Circular firing squads are about as helpful as they sound, yet they are something at which some Republicans excel. I do my best to avoid engaging in them. To paraphrase President Reagan, my 80 percent friend is not my 20 percent enemy. But sometimes my 80 percent friends do something 100 percent stupid, and pretending they didn’t could cause more damage than calling them out on it.
Consider Sen. John McCain. Few have honed their circular firing squad skills to the level of the senior Senator from Arizona. McCain fancies himself a lot of things – a conservative, a leader, a “maverick.” But mostly he’s an insecure egomaniac more interested in Sunday show bookings and favorable media coverage than adhering to principles.
On Wednesday, Sen. Rand Paul, R-Ky., engaged in an epic 12-plus-hour filibuster to demand an answer on domestic drone use against American citizens while a dozen Republicans, including McCain, dined and played footsie with President Obama. When the filibuster ended, Sen. Paul got from the administration something few Republicans or even journalists have been able to – an answer.
Through his actions, Paul not only got the Obama administration to commit something to paper they were reluctant – if not unwilling – to admit, he also reinvigorated the grassroots and engaged people in a way the party hasn’t been able to do with hundreds of millions of dollars spent on campaigns. He got disinterested young people to pay attention, to question a president that largely hasn’t, if even for half a day.
For this, Sen. Paul was rightly praised by people across the political spectrum.
But this wasn’t good enough for Sen. McCain, who is not known to enjoy sharing the spotlight.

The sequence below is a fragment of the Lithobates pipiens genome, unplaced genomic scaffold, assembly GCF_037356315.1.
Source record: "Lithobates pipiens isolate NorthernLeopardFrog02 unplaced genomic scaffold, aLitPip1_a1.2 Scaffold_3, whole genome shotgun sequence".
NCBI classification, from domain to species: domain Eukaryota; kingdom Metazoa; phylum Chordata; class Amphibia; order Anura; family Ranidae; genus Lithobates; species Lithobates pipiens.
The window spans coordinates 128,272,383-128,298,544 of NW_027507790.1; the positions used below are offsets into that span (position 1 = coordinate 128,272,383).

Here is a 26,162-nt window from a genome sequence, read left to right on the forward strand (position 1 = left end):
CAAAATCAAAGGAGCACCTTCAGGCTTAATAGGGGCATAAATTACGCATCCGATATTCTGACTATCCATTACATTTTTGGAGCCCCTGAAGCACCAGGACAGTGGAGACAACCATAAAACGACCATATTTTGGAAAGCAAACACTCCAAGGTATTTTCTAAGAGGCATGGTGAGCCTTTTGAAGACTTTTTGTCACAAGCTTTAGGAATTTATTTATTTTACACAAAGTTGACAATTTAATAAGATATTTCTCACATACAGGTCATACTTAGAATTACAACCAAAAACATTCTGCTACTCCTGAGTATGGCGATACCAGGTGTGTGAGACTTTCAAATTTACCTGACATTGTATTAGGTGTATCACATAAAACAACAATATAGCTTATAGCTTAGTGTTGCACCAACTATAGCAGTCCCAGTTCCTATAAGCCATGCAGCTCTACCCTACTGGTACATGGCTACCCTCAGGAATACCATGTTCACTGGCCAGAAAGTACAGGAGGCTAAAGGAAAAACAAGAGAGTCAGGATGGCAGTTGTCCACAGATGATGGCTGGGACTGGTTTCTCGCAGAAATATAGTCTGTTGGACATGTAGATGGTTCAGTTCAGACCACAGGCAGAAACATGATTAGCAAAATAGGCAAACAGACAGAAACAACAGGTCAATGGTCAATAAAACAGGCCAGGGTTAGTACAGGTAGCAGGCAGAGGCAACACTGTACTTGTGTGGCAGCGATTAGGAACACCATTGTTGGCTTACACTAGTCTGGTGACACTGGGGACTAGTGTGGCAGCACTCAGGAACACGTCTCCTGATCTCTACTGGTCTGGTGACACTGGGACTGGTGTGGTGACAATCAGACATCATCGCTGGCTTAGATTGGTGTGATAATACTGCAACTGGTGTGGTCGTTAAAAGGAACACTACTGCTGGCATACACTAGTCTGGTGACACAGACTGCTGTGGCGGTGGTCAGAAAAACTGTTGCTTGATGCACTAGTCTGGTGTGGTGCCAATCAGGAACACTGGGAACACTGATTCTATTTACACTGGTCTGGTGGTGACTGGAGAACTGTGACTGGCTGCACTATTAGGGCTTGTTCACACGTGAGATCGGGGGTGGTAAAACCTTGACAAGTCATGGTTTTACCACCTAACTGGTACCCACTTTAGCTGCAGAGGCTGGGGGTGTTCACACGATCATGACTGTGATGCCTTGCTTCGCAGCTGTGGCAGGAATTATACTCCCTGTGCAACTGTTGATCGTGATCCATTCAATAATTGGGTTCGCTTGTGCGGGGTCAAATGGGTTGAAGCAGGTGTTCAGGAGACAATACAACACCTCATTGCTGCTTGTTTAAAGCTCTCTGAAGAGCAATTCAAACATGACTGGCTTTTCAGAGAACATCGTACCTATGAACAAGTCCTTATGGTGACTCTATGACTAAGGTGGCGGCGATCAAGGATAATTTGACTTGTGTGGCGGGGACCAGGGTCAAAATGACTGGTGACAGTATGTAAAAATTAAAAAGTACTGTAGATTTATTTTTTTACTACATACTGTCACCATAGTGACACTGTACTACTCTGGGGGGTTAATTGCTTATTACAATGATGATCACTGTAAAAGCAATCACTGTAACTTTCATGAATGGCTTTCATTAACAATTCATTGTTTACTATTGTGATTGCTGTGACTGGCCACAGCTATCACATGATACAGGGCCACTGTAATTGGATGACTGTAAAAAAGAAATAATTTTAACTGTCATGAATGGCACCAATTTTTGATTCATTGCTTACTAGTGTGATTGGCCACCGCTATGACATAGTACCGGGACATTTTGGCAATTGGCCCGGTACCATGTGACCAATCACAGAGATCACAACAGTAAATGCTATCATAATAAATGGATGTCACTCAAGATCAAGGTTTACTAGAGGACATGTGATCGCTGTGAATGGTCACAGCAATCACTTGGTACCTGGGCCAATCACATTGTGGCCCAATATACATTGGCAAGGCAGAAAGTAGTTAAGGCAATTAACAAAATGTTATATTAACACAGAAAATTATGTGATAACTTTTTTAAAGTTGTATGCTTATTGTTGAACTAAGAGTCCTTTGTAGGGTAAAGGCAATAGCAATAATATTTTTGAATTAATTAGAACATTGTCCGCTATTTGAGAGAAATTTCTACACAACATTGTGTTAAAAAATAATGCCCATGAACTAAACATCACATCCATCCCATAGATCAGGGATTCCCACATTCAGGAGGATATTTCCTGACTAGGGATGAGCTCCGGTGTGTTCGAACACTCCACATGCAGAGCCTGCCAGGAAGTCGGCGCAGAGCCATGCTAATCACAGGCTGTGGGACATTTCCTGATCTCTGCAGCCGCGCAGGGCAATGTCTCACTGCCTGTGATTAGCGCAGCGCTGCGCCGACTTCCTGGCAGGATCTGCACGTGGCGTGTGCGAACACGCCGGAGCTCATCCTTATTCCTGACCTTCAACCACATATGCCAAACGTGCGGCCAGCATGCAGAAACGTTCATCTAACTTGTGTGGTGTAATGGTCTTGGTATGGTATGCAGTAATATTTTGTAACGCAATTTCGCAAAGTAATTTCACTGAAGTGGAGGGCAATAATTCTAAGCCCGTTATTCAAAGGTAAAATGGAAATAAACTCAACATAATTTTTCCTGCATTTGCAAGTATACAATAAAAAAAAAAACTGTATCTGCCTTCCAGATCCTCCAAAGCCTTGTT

The next day, with the political world still abuzz from Paul’s actions, McCain couldn’t help but criticize him.
McCain, a man who could be counted on to routinely attack the Bush administration as guilty of torture for pouring water up the nose of three, count them – THREE, of the world’s most despicable terrorists, thought Paul “ill-informed” to think any president ever would use armed drones against Americans on U.S. soil. To think the worst of a president in one case and assume the best of another, and all future others, in another case is intellectually inconsistent, to put it mildly.
But McCain was not alone in his hypocrisy, as he rarely is. His “mini-me,” presidential dining partner and devout clone in all things critical of his own party, Sen. Lindsey Graham, R-S.C., was right there with him. The next two days saw Sens. Mutt and Jeff avail themselves of every possible opportunity to try to devalue what Sen. Paul accomplished.
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